There was a wide entrance gate to the old family mansion of Midbranch, but it was never opened to admit the family or visitors; although occasionally a load of wood, drawn by two horses and two mules, came between its tall chestnut posts, and was taken by a roundabout way among the trees to a spot at the back of the house, where the chips of several generations of sturdy wood-choppers had formed a ligneous soil deeper than the arable surface of any portion of the nine hundred and fifty acres which formed the farm of Midbranch. This seldom opened gate was in a corner of the lawn, and the driving of carriages, or the riding of horses through it to the porch at the front of the house would have been the ruin of the short, thick grass which had covered that lawn, it was generally believed, ever since Virginia became a State.
But there had to be some way for people who came in carriages or on horseback to get into the house, and therefore the fence at the bottom of the lawn, at a point directly in front of the porch, was crossed by a set of broad wooden steps, five outside and five inside, with a platform at the top. These stairs were wide enough to accommodate eight people abreast; so that if a large carriage load of visitors arrived, none of them need delay in crossing the fence. At the outside of the steps ran the narrow road which entered the plantation a quarter of a mile away, and passed around the lawn and the garden to the barns and stables at the back.
On the other side of the road, undivided from it by hedge or fence, stretched, like a sea gently moved by a groundswell, a vast field, sometimes planted in tobacco, and sometimes in wheat. In the midst of this field stood a tall persimmon tree which yearly dropped its half-candied fruit upon the first light snow of the winter. It is true that persimmons, quite fit to eat, were to be found on this tree at an earlier period than this, but such fruit was never noticed by the people in those parts, who would not rudely wrench from Jack Frost his one little claim to rivalry with the sun as a fruit-ripener. To the right of the field was a wide extent of pasture land, running down to a small stream, or “branch,” which, flowing between two other streams of the same kind a mile or two on either side of it, had given its name to the place. In front, to the left, lay a great forest of chestnut, oak, sassafras, and sweet gum, with here and there a clump of tall pines, standing up straight and stiff with an air of Puritanic condemnation of the changing fashions of the foliage about them.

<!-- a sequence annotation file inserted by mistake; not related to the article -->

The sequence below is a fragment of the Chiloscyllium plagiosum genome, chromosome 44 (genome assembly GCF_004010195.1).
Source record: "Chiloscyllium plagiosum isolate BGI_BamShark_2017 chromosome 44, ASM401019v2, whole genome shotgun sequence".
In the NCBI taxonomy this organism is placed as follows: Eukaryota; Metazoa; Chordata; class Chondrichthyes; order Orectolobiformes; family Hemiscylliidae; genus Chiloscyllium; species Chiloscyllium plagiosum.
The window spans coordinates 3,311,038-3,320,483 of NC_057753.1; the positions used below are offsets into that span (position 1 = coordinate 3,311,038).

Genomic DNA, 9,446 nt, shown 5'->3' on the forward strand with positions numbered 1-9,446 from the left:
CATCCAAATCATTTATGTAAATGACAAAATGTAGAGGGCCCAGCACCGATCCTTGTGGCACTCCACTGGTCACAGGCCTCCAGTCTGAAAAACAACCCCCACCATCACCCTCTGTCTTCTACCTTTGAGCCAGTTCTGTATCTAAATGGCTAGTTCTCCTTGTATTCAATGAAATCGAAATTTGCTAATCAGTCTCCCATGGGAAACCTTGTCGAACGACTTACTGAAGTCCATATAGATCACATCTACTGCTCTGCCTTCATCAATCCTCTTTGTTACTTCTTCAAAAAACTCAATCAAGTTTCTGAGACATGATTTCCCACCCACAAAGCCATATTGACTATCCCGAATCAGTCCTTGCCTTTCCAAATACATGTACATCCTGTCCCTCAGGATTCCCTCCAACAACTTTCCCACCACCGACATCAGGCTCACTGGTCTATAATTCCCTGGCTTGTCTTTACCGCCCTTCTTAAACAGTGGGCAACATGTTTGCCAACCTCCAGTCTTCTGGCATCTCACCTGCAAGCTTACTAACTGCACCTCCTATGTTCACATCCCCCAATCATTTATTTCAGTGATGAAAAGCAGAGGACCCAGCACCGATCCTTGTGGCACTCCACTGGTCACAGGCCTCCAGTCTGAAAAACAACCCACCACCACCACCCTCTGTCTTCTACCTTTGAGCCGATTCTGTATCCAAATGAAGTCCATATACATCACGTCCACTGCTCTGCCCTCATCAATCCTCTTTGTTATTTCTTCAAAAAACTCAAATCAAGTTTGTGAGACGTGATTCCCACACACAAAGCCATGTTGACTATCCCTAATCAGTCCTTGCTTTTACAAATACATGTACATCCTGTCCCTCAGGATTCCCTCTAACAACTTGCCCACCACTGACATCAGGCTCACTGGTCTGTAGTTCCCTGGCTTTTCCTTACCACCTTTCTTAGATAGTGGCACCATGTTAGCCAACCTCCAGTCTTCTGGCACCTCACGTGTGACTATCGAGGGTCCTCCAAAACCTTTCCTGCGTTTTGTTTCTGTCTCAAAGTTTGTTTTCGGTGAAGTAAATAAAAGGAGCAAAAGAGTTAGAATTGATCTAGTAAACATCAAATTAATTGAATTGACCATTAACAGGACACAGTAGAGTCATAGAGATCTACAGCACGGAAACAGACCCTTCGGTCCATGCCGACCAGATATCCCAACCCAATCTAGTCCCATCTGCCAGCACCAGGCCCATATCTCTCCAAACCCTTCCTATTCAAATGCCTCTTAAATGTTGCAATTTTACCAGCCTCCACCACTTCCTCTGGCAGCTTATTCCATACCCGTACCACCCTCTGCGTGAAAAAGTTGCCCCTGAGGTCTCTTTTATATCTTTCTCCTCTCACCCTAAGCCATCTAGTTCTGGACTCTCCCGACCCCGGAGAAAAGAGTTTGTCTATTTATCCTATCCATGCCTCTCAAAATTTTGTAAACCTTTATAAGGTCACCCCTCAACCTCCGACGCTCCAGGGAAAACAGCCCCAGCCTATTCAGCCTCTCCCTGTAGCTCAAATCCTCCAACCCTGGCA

On one side of the platform of the broad stile, which has been mentioned, sat one summer afternoon, the lady of the house. She was a young woman, and although her face was a good deal shadowed by her far-spreading hat, it was easy to perceive that she was a handsome one. She was the niece of Mr Robert Brandon, the elderly bachelor who owned Midbranch; and her mother, long since dead, had called her Roberta, which was as near as she could come to the name of her only brother.